Objectives

To identify the presence and temporal change of the social representations concerning cancer in a group of “adolescents” who attend public and private schools.

Methodology

This is a cross-sectional, descriptive study that uses a quantitative approach. The sample comprised 980 students who were aged between 12 and 18 years; they came from 5 schools (3 public and 2 private). For the data collection, a self-administered, individual, voluntary, and anonymous questionnaire was used that consisted of 37 closed questions, whose preparation was based on the recommendations of Armstrong et al. [7]. The research was approved by the Human Research Ethics Committee of the Institute of Psychology at the University of São Paulo (Certificate of Presentation for Ethical Appreciation: 24606813.8.0000.5561 – Plataforma Brasil).

The classificatory variables are presented in tables that contain frequencies and percentages. Moreover, a logistic regression model is employed. This model uses a categorical variable (the presence or absence of some characteristic) as a response variable and detects which variables are significant in the model.

Results

Score for the negative image of the disease according to age

The negative image that is generated by the disease is identified through the development of a score that groups the responses to certain sentences in the questionnaire (for true or false concepts). The students with higher scores (fewer correct answers) have a more negative image.

Among younger students, the view on cancer is more negative. The age group of 18 years had few students, and it was disregarded. The negative image score decreased with increasing age, as shown in Figure 1.

health-education-research-development-Average-negative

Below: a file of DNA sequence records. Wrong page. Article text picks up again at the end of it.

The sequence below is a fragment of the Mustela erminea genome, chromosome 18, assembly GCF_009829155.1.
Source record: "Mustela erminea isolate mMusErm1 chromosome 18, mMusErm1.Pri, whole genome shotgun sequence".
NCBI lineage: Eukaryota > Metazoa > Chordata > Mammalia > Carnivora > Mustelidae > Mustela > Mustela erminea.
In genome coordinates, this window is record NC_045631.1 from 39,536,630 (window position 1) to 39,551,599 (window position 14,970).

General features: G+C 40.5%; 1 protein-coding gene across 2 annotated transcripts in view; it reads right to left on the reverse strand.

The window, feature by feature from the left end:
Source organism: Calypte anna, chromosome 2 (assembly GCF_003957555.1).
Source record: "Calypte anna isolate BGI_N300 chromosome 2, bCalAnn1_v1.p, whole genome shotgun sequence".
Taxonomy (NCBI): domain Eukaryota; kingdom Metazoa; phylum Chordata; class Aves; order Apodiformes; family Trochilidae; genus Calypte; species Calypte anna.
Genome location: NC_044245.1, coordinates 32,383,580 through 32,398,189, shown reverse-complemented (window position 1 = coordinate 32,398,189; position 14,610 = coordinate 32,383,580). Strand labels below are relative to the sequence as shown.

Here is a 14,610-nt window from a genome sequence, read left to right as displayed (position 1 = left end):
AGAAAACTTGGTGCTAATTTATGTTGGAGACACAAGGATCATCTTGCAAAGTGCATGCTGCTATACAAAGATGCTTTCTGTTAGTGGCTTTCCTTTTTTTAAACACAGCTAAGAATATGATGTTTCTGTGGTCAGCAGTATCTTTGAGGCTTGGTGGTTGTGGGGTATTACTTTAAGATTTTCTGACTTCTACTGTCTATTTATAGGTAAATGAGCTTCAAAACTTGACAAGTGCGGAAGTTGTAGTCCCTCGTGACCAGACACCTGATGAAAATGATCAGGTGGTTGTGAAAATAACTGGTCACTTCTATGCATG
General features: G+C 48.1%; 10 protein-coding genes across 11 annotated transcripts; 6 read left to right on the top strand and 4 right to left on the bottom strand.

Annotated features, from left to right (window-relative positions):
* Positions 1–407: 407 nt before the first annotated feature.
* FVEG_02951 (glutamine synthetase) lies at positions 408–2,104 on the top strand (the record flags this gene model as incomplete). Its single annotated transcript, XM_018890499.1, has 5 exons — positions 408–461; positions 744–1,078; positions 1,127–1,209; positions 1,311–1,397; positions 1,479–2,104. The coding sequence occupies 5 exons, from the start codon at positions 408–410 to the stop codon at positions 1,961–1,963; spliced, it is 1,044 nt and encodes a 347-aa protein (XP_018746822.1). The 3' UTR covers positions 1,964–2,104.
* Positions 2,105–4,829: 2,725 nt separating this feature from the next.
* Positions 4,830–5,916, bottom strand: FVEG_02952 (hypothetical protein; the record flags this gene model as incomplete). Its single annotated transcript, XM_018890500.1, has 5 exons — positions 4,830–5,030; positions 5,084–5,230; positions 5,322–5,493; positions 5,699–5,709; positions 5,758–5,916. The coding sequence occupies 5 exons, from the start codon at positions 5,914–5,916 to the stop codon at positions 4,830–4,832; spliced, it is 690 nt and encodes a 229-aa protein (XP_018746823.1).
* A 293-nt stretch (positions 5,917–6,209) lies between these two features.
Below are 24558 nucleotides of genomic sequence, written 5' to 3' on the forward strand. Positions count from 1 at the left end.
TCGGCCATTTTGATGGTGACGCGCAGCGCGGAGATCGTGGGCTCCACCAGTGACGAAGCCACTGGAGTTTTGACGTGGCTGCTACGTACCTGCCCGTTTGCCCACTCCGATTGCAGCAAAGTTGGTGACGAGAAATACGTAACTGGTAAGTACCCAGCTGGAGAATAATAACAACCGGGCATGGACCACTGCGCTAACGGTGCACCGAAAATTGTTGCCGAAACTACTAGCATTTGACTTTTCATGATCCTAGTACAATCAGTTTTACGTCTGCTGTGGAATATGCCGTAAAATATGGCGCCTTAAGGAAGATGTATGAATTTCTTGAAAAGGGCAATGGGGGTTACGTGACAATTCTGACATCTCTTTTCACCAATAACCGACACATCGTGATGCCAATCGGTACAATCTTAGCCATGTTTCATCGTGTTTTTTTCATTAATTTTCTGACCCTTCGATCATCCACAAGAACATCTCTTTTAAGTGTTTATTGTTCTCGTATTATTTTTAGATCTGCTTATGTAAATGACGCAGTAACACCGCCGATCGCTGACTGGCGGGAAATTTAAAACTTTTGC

Figure 1: Average negative image score of cancer for every age.

The influence of students’ institutional origin (public and private) on the type of response

The students’ institutional origin seems to considerably influence the answers, as shown on Table 1. Public school students have more “mystified” thoughts than private school students. For example, the students from public schools answered “yes” at a much higher rate to the following sentence (#23): “It is not good to talk about cancer because it attracts the disease”.

  Public school (%) Private school (%)
No need to see a doctor 13 10
With money, there is a cure 25 22
There is no cure, with or without money 50 42
It is not good to talk about cancer 15 4
In another country, there is a cure 16 1
It is a bad disease 89 88
It is more severe in women 53 28
It is more severe in men 12 11
It causes hair and weight loss 88 45
Cancer is contagious 28 0
It is caused by eating spoiled food 28 13
Hands should be washed after contact 55 8
One should not use the same plates and glasses 57 9
It is a punishment from God 14 1

Table 1: Students’ thoughts in relation to cancer.

Public school students believe that cancer is a disease that leads to hair and weight loss (88%). They also tend to think that one should not use the dishes and utensils that belong to cancer patients (57%) and that one must wash their hands after any physical contact with cancer patients (55%). In this context, public school students believe that animals and food can transmit the disease (34% and 28%). The percentage of students who think that cancer is a punishment from God is also significant in public schools (14%).

Sources of cancer information for students

The percentage distribution of the “sources” of cancer information in public and private schools is shown in Table 2. In all schools, the family represents an important source of information. More than half of the students obtained information on cancer through the family. Practically all students, both in public and private schools, heard about this topic on television, although the students in private schools have more access to television.

Source Public school (%) Private school (%)
Family 68 78
TV 56 72
Internet 33 60
Teacher 40 42